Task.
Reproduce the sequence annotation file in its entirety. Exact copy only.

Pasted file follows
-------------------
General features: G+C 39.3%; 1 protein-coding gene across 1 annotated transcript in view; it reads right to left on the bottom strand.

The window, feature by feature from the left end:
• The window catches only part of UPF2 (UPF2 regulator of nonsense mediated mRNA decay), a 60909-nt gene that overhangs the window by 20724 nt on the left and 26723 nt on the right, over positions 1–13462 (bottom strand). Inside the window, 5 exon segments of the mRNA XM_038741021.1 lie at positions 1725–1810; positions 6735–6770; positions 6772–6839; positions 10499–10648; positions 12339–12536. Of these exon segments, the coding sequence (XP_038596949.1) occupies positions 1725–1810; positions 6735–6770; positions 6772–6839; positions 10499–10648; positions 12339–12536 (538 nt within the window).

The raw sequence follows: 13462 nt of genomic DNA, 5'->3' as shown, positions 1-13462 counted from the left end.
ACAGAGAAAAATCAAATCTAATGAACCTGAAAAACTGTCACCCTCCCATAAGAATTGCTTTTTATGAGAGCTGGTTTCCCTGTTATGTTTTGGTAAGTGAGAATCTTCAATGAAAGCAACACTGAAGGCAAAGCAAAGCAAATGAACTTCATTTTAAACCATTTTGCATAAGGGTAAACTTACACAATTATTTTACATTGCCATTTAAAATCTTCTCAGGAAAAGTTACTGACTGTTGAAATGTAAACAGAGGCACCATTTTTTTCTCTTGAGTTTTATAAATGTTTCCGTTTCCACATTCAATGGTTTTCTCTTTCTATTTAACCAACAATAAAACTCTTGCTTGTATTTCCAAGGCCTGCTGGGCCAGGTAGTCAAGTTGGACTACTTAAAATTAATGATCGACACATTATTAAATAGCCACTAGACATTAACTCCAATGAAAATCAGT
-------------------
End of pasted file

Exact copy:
General features: G+C 39.3%; 1 protein-coding gene across 1 annotated transcript in view; it reads right to left on the bottom strand.

The window, feature by feature from the left end:
• The window catches only part of UPF2 (UPF2 regulator of nonsense mediated mRNA decay), a 60909-nt gene that overhangs the window by 20724 nt on the left and 26723 nt on the right, over positions 1–13462 (bottom strand). Inside the window, 5 exon segments of the mRNA XM_038741021.1 lie at positions 1725–1810; positions 6735–6770; positions 6772–6839; positions 10499–10648; positions 12339–12536. Of these exon segments, the coding sequence (XP_038596949.1) occupies positions 1725–1810; positions 6735–6770; positions 6772–6839; positions 10499–10648; positions 12339–12536 (538 nt within the window).

The raw sequence follows: 13462 nt of genomic DNA, 5'->3' as shown, positions 1-13462 counted from the left end.
ACAGAGAAAAATCAAATCTAATGAACCTGAAAAACTGTCACCCTCCCATAAGAATTGCTTTTTATGAGAGCTGGTTTCCCTGTTATGTTTTGGTAAGTGAGAATCTTCAATGAAAGCAACACTGAAGGCAAAGCAAAGCAAATGAACTTCATTTTAAACCATTTTGCATAAGGGTAAACTTACACAATTATTTTACATTGCCATTTAAAATCTTCTCAGGAAAAGTTACTGACTGTTGAAATGTAAACAGAGGCACCATTTTTTTCTCTTGAGTTTTATAAATGTTTCCGTTTCCACATTCAATGGTTTTCTCTTTCTATTTAACCAACAATAAAACTCTTGCTTGTATTTCCAAGGCCTGCTGGGCCAGGTAGTCAAGTTGGACTACTTAAAATTAATGATCGACACATTATTAAATAGCCACTAGACATTAACTCCAATGAAAATCAGT